As if to say: the sacrifices you’ve been told you have to pay for and offer here are no longer necessary. Likewise, you don’t need priests or scribes or any other mediators to access the Divine. The Spirit of God is loose in the world and is all around you, and stands with all of you who are marginalized, broken, exploited, or lonely. This Spirit is with you.
All of you, like the woman with the alabaster jar, who have been criticized or made to feel small just because you made yourself vulnerable and took a risk to be yourself to show love.
All of you who have felt/feel like Simon the leper sometimes—ostracized by society and told that you don’t fit—that who you are is somehow not of value.
All of us, who have felt beaten up and are suffering, wondering, as Jesus did, where in the h@&* is God in all this pain and emptiness?
In all places, countries, neighborhoods, towns, and countrysides—we are given accessibility to a Divine presence that affirms who we are and calls us to love others above all else. And yes, it is this idea and movement away from hate and towards compassion that led to Jesus’ death, yes, this is what the curtain tearing in two is all about.
Students lose their lives due to senseless gun violence in their schools. They cry out with loud voices to lawmakers, politicians, school administrators, parents, and leaders. And they are met with silence. They are are blamed and scapegoated and told that they are too young to understand. And these students are still crying out.
Syrians experience death and war in their cities and towns each and every day. They cry out for help as foreign powers fund the armed conflicts in their neighborhoods, as their lives hang in the balance. Will anyone pay attention? Will anyone care?
Africans in various regions of the continent pray and hope for an end to civil wars and genocides that barely make the news or internet feeds and if they do, they last for a moment before people’s attention turns to the next new gadget or the newest celebrity gossip story.
Honest, hard-working people find themselves on the pipeline to prison just because they are black; transgender people are targeted and attacked just for being themselves; gay and lesbian couples are shunned by their families just because of who they love.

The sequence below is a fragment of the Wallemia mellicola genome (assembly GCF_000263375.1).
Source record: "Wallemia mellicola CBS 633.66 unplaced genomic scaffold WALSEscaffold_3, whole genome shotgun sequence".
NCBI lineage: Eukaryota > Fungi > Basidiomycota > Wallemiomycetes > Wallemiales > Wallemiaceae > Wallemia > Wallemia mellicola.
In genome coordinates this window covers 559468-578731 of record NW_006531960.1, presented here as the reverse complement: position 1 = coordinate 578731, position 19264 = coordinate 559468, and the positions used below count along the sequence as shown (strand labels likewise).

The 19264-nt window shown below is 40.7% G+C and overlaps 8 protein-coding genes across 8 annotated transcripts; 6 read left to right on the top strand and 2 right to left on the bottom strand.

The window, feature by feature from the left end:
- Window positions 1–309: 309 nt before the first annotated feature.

And churches continue to shame and shun people who don’t fit their definition of what God approves, conveniently kicking to the curb those who are materially poor, the LGBTQIA+ community, undocumented immigrants, non-religious people, those in non-conventional love relationships, people of other faith traditions, and basically, anyone who doesn’t sign off on whatever doctrine or dogma they hold to.
Golgotha is all around us. But we don’t have to stay there, do we?
Not sure what this next week called holy will be for you.
Perhaps you’ll decide to trade palm branches for protest signs; maybe you’ll pick up your cloak from the ground and give it to someone sleeping on the street; perhaps you feel a bit like Simon the leper, shunned and isolated, and you’d be grateful if someone would just visit you and sit at your table. Or maybe you’re like the woman with the alabaster jar—in possession of something so important and special to you, and yet bursting with the desire to share it with others, in spite of the skeptical stares you get.
There’s a place for us all in the story, friends. That’s what the temple curtain tearing is all about. No matter where you are or who you are on this journey called life, you don’t need a priest or a church or a religion to encounter God or to walk with this Jesus or to find intrinsic value within yourself.
You already have a place in the great story.
So, If there is to be any rest in us, if we are to bring love and rest to our communities and the world, We must go back to the curtain in Jerusalem that tears, reminding us that things are not set in stone or impossible to change—neither in us or in the world, that is, if we choose to risk love. If we risk being ourselves.